10 When Singapore attained internal self-government in 1959, we inherited from the British an efficient but corrupt public service. Corruption was rife and permeated all sectors of society. Syndicated corruption was common especially among law enforcement officers.
11 Singapore is a successful example of an economy that experienced serious problems with rampant corruption, but was able to transform itself within one or two decades to the point where incidents of corruption are relatively rare. This was due in large part to the fact that we confronted corruption, especially in the public service, as a matter of urgency, and as a prelude to our economic growth and social development.
12 Moving more specifically to the factors that make for a corruption-free civil service, I would list seven factors and key anti-corruption initiatives. Broadly, these initiatives are not just concerned with countering corruption per se, but with reversing its negative impact on development and society as a whole. They make up what I call a National Integrity System.
The 7 Components of a National Integrity System
- Strong Political Will and Example of Political Leaders
- Public Service Characteristics and Ethos
- Reduced Opportunities and Incentives for Corruption: Administrative Measures to Increase Transparency and Predictability
- Changing the Way Government Does Its Business: Streamlining Operations to Improve Efficiency and Effectiveness
- Enhanced Likelihood of Detection: Institutional Capacity and Bureaucratic Independence of Anti-Corruption Agencies
- Swift and Severe Punishment
- Strong Public Support
I shall deal with each of these factors in turn, as they are so critical even for the future.
A. Strong Political Will and Example of Political Leaders
13 The People’s Action Party (PAP) came into power in 1959 on a strong anticorruption platform, at a time when the ordinary citizen had difficulties dealing with the abuses of the government then. “Stay clean: dismiss the venal” remains a key basic principle that guided, and continues to guide the PAP Government in office. The senior political leaders are willing to submit themselves to scrutiny over their honesty and integrity; showed leadership, conviction, commitment, stamina, and tenacity in fighting corruption; and demonstrated strong will to reject graft and political patronage. Personal example is critical in establishing the moral authority to root out corruption. It sets a climate of honesty and integrity. The Government has never hesitated to prosecute government ministers and civil servants at all levels for corruption. Incorruptibility remains a key prerequisite of legitimacy for anyone who aspires to political relevance in Singapore.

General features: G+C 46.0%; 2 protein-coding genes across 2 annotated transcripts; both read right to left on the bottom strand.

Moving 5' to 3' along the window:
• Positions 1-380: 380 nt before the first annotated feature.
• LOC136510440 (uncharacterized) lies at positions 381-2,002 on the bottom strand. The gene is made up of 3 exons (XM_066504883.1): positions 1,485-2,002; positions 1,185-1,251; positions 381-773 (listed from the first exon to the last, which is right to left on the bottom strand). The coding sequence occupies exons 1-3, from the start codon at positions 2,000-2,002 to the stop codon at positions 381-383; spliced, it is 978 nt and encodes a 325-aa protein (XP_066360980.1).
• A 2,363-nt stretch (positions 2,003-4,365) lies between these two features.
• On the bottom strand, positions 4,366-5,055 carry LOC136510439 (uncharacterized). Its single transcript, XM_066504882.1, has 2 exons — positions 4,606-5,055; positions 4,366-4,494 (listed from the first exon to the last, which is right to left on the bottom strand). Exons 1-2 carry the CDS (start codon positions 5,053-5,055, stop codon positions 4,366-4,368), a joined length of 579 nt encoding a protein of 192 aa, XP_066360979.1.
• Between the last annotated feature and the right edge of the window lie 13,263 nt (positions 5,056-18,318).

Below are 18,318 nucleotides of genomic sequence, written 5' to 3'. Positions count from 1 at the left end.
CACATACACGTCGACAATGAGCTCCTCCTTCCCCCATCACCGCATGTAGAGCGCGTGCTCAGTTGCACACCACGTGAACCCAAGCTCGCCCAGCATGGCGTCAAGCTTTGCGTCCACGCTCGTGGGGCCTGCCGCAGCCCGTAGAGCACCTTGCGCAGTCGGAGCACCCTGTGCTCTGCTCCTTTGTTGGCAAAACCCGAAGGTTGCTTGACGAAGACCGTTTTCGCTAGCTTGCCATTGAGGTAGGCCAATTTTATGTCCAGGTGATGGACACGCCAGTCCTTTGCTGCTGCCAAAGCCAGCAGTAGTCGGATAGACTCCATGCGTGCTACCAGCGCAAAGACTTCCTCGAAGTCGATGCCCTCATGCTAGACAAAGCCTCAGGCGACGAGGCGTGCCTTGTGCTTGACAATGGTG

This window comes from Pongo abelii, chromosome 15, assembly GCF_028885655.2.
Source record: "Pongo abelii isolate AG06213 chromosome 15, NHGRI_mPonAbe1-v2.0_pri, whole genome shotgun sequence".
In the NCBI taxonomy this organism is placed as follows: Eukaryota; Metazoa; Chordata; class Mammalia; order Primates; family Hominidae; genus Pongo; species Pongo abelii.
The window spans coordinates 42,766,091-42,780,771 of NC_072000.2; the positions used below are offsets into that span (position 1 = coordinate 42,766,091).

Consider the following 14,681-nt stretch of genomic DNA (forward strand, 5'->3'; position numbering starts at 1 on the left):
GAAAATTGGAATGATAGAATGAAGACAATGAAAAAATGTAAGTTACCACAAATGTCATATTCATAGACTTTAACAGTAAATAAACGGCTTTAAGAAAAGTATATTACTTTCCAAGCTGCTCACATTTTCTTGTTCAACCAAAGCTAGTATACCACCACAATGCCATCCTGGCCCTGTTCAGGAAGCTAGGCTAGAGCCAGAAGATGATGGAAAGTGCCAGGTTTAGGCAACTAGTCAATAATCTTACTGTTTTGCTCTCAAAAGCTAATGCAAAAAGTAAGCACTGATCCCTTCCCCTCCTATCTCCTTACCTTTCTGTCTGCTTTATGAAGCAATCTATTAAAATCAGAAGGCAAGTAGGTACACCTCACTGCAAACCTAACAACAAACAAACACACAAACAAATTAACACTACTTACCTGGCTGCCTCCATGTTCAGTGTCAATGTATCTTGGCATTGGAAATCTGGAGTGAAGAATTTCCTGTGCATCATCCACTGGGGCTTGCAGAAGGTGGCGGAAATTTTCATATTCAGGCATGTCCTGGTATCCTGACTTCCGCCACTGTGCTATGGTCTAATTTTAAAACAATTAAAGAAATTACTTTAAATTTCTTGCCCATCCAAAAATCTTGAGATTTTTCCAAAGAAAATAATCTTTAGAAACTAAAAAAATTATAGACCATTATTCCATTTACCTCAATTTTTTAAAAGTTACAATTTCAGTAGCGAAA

B. Public Service Characteristics & Ethos
14 Corruption by public servants is not to be tolerated at all costs, as this is tantamount to abusing the officer’s position as custodian and steward of public resources and public trust.
... “Only by upholding the integrity of the administration can the economy work in a way which enables Singaporeans to clearly see the nexus between hard work and high rewards” - Lee Kuan Yew (1979), then Prime Minister of Singapore
15 It is critical that Singapore have a clean and effective Public Service:
The test is not minimalist government, but effective government. In Singapore, effective government (high economic growth, improving welfare and social conditions, internal and external security) is invariably linked with the idea of clean government.
16 Meritocracy is important not “merely” because it ensures the best use of our human resources. Rather, meritocracy is a key part of our nation building efforts. Meritocracy sends out a signal that Singapore is for everyone. Talent and hard work, rather than connections and privilege, are the paths to success, and thus the rewards of success would be accessible to anyone according to his contributions. There us no room for “free-riders”.
17 Nepotism, the obverse of meritocracy, is corrosive of trust and confidence in the effectiveness and impartiality of public institutions, and gnaws away at the sense of public ownership which is so important to national consciousness. It distorts decision making by encouraging favouritism, and drags down efficiency both by putting incompetent people in public position, and by sapping the morale of the competent.
C. Reduced Opportunities and Incentives for Corruption – Administrative Measures to Increase Transparency and Predictability
18 This principle is straightforward: “Prevention is better than cure”. We ought to remove opportunity for corruption through clear work procedures and decision rules. And we should improve transparency and accountability wherever we can, so the public knows what they can expect, and may complain when they do not get it. Also, have clear rules in the government Instruction Manual on issues likes:
D. Changing the Way Government Does Its Business: Streamlining Operations to Improve Efficiency and Effectiveness
19 This principle is also straightforward. Seek continuous improvement in public service delivery. There is no rent available for the corrupt officer to collect if effective and efficient services can be available without bribes. Thus fostering excellence in public service–slashing red tape, streamlining procedures, minimising delays–is an anticorruption measure in itself. Other measures like nametags, posted fee schedules, Quality Circles (or what we call Work Improvement Teams in Singapore), Suggestions Schemes, help attune public servants towards superior customer service, and make them activists for change and improvement. While not explicitly connected with preventing corruption, the attitudes they foster work against corruption.